Herbert Spencer on the superiority of private enterprise over State activity (1853)

Herbert Spencer

The English individualist political theorist Herbert Spencer (1820-1903) wonders why, given the never ending stream of news about government incompetence and failure, people still call for it do do more:

(T)hey seem to have read backwards the parable of the talents. Not to the agent of proved efficiency do they consign further duties, but to the negligent and blundering agent. Private enterprise has done much, and done it well. Private enterprise has cleared, drained, and fertilized the country, and built the towns; has excavated mines, laid out roads, dug canals, and embanked railways; has invented, and brought to perfection ploughs, looms, steam-engines, printing-presses, and machines innumerable; has built our ships, our vast manufactories, our docks; has established banks, insurance societies, and the newspaper press; has covered the sea with lines of steam-vessels, and the land with electric telegraphs. Private enterprise has brought agriculture, manufactures, and commerce to their present height, and is now developing them with increasing rapidity. Therefore, do not trust private enterprise. On the other hand, the State so fulfils its judicial function as to ruin many, delude others, and frighten away those who most need succor; its national defences are so extravagantly and yet inefficiently administered as to call forth almost daily complaint, expostulation, or ridicule; and as the nation’s steward, it obtains from some of our vast public estates a minus revenue. Therefore, trust the State. Slight the good and faithful servant, and promote the unprofitable one from one talent to ten.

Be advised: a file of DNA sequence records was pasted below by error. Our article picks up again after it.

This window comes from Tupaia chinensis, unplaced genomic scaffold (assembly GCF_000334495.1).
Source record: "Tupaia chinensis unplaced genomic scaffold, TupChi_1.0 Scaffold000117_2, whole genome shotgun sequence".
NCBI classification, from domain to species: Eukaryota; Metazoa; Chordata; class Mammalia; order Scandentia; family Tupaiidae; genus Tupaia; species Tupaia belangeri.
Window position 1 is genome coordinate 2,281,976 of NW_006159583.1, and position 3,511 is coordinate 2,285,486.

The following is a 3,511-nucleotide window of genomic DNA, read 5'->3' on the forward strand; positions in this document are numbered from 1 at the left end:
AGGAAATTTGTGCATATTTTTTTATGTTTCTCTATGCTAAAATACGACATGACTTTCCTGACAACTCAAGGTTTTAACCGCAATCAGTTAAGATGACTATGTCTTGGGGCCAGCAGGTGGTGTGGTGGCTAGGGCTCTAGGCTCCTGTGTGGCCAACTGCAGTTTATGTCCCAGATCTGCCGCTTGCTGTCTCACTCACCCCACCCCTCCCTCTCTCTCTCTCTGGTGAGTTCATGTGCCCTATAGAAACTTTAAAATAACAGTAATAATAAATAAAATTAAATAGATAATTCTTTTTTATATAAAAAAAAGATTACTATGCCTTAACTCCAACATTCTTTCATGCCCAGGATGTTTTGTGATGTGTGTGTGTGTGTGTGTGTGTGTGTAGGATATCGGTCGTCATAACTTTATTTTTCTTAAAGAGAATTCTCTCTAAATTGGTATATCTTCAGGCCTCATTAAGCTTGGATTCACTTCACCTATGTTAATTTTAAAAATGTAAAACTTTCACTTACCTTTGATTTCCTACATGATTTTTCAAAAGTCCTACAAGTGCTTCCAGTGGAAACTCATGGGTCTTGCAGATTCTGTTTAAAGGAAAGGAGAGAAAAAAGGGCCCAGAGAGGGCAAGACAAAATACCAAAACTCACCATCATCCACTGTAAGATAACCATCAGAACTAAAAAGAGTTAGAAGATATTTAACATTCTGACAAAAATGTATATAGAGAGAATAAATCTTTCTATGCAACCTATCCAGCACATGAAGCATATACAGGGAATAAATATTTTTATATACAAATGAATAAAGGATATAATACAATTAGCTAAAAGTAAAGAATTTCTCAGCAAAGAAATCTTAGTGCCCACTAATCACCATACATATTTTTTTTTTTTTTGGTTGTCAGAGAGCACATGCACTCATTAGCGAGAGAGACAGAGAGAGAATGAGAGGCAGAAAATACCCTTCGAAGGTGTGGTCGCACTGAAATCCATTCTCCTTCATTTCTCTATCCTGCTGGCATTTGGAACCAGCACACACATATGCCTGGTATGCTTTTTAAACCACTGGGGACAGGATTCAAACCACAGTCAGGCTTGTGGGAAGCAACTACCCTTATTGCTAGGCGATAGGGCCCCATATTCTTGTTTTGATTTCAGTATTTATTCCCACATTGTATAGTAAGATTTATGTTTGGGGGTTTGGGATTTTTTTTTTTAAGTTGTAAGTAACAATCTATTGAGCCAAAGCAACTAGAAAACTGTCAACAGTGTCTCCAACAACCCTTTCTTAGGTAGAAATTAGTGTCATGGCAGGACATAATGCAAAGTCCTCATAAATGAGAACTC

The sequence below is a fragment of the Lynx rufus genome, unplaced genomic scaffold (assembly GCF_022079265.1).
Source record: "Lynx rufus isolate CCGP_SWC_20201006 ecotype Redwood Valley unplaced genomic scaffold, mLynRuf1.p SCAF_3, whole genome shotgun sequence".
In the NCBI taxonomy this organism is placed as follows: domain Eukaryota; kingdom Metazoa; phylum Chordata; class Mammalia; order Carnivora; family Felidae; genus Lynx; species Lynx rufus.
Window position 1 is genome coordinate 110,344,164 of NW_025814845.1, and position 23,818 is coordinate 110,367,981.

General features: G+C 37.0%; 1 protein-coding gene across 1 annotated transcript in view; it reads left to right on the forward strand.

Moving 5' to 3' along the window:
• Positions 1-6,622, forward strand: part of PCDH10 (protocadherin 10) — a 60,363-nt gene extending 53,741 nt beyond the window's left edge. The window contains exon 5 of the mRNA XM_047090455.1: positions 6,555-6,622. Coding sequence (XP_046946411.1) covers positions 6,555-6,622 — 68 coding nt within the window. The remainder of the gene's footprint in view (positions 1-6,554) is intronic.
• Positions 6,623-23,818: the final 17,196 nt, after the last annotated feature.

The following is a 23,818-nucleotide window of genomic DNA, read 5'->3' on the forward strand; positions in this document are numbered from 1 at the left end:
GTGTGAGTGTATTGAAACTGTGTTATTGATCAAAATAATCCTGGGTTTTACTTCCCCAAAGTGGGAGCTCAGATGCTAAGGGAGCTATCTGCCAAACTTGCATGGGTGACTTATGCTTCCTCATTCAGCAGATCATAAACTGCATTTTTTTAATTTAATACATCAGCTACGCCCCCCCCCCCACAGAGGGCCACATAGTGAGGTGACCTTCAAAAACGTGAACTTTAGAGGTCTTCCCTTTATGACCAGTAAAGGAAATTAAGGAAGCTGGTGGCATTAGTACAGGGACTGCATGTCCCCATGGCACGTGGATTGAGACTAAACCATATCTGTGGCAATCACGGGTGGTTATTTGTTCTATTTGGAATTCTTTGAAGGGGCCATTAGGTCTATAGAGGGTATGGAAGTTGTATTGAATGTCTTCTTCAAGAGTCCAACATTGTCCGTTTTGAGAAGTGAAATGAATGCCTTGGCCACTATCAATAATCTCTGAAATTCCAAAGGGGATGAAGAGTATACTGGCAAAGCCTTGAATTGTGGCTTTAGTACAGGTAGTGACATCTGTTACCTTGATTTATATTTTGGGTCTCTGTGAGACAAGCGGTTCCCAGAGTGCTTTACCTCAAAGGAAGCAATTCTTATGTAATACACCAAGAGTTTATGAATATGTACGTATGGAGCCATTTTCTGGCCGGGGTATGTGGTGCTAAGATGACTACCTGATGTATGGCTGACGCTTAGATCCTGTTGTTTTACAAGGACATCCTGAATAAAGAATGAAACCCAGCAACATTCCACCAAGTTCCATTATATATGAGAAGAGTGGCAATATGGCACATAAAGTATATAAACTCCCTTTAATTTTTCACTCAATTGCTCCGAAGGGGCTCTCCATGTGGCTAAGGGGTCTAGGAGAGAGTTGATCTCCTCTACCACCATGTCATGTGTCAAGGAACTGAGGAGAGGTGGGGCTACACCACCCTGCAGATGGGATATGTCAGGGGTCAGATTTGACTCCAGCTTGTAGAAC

In this essay Spencer asks one of the perennial questions about the efficiency of state run enterprises. Why do people call for the extension of state run activities in the face of so many examples of, on the one hand, the efficiency, innovations, and falling costs of private enterprise, and ever increasing numbers of examples on the other hand (this was in 1853!), of state inefficiency, carelessness, incompetence, and even criminality? He cites in a sad but also amusing way the failures of the government in providing justice, provisioning the Army, and building ships for the Navy. In contrast he cites a long list of things private enterprise has provided well - “Private enterprise has cleared, drained, and fertilized the country, and built the towns; has excavated mines, laid out roads, dug canals, and embanked railways; has invented, and brought to perfection ploughs, looms, steam-engines, printing-presses, and machines innumerable” - a list of infrastructure and other goods which modern day critics claim “only the government” could build and run efficiently. Spencer’s answer is a gloomy one. It is partly due to the blunt denial of the facts, that government enterprises fail because they were not implemented correctly, or that the “wrong people” were in charge, rather than because of some deeper, systemic problem with any state-run activity based on coercion. It is also partly due, he thinks, to the lingering belief in “the great political superstition” which so many people have, namely that their leaders are “omnipotent” and can do no wrong, and that all they have to do is pass the right law to fix any problems which may arise. Spencer calls the people who believe in this political superstition “law-worshippers” and thinks that “this faith in governments” is something that only time will eradicate.